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Rev. DeLancey responds to Chase's letter of July 31, defending the ordination of Arthur Carey and arguing that Chase's concern about infiltration of Catholicism into the Episcopal Church is simply a "figment of the imagination." He, however, thanks Chase for bringing his attention to the formation of the Church in Texas.
Arthur Carey, Bishop Onderdonk, Catholicism, religion, Episcopal Church, Texas
DeLancey, William Heathcote, "Letter to Philander Chase" (1843). Philander Chase Letters. 1191.
Geneva Aug 11 1843
My dear Bishop
Your’s [sic] of the 31st of July reached me yesterday.
In regard to the ordination of Mr Carey several publications in New York which could not have reached you prior to the date of your letter have greatly modified the statements of Dr Smith & Anthon, & diminished confidence in their accuracy, not to say flatly contradicted some of their allegations. Mr Haight, Mr Price, Dr Seabury, & Mr Carey himself, have each published on the subject.
Though I am a Huegonot by descent, & have a hereditary hostility to Rome, yet, after a sober view of the case, I do not see how Bp O. could have done otherwise than ordain Mr Carey, when satisfied by his own private examination of him & [fortified] by the advice of six out of eight examining presbyters.
In regard to the “tendency to Rome” supposed to exist among the clergy or laity in the Church I hold it to be a figment of the imagination & that its chief support as well as origin lies in the misapprehension & misrepresentation of those who are hostile to the Chh, & curious of its rapid extension, abetted by the ill judged tone & conduct of certain religious newspapers, & the unfledged theology of some inexperienced bookworm students. For myself I have no fears for the sound protestantism of the Church. Nor do I think any thing more is necessary than that the Bishops in their several Dioceses should exhort the clergy to go on in the faithful & zealous discharge of their ministerial duties, preaching the gospel in the Church, & maintaining her long tried doctrines & polity & worship, without intermedling [sic] with speculations & distinctions & niceties which minister to strife & not to edification. In my judgment the “[Oxford]” tide had already attained its height & was on the ebb before this disturbance in New York occurred. Prudence & Patience under the good providence of God will bring the disturbed waters to the true calm, & I doubt not, my dear Bishop, but that if your valuable life is spared, you will in September 1844 preside over a General Convention as united & harmonious as any that has ever met in this country. “May the Author of peace & Lover of Concord” verify this prediction!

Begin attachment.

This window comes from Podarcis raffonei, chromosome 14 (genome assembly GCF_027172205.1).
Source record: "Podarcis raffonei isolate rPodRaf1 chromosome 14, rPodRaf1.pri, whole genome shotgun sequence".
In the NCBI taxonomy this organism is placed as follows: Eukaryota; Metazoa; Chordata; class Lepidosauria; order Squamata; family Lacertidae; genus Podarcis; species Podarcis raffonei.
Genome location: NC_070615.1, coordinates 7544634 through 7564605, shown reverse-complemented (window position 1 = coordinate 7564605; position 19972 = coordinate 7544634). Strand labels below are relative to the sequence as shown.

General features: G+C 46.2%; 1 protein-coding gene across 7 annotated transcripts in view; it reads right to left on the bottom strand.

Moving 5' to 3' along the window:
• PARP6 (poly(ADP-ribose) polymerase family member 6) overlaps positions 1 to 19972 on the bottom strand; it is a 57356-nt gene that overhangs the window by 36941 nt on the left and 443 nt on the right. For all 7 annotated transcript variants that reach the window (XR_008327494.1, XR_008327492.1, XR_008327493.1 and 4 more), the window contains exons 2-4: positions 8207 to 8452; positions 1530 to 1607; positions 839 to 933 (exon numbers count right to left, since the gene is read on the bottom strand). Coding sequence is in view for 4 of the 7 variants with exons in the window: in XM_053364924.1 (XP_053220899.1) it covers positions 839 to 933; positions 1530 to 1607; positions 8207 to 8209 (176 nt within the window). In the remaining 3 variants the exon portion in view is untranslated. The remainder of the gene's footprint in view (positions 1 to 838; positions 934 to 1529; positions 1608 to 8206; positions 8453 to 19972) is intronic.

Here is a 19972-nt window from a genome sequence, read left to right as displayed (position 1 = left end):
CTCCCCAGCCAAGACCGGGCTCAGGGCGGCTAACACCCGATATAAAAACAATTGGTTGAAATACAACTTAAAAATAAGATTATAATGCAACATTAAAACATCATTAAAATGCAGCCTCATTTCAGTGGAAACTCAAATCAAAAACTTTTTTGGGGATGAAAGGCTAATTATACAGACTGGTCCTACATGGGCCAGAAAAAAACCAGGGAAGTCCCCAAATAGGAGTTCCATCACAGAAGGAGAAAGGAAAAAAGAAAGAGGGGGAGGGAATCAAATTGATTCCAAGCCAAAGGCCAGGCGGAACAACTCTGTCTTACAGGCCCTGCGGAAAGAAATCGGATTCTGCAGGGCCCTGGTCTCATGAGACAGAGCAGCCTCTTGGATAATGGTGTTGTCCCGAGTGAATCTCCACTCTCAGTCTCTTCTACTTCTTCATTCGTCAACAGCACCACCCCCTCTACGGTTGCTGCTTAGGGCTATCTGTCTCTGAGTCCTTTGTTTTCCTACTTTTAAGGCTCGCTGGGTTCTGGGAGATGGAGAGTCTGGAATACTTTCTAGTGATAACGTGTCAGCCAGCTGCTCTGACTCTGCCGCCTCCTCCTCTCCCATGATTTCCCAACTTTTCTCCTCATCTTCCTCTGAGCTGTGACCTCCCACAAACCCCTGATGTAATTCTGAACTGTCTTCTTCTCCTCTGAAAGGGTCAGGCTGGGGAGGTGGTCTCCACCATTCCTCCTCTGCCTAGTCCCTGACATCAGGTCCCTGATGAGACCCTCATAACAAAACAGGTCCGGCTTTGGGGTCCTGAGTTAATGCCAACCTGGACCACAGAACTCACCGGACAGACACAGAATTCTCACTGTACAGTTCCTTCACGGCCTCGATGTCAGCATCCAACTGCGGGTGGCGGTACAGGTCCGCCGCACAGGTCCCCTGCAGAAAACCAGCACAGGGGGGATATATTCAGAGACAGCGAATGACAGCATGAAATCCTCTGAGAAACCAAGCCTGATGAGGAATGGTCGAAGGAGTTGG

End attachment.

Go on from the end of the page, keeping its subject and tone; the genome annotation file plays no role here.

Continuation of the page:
In regard to Texas, what you state is quite new to me. A national organization of the Chh, there, prior to [our] [?] Convention will save us from much trouble. In conveying the Episcopacy to them we should exact such security against [?] & heresy of all sorts as the Chh of England required of us under a similar application & such as the nature of the [?] will admit. The precise form in which the security should be given is a [nice] question. The mode you suggest is probably the best, & possibly the only mode that can be adopted. We ought to be reasonably assured that the Liturgy, offices, & Articles of the [Protestant] Episcopal Chh will be adhered to. In offering these views confidentially addressed [to] you, be assured of my sincere regard, & of my earnest prayers for your welfare, & for the largest success to your devoted, & self denying labors in Illinois.
Commending you & the Chh over which you preside, with your particular Diocese to the guidance & control of the ever blessed Spirit
I remain truly your friend & brother
W. H. DeLancey
Rt Rev. Dr Chase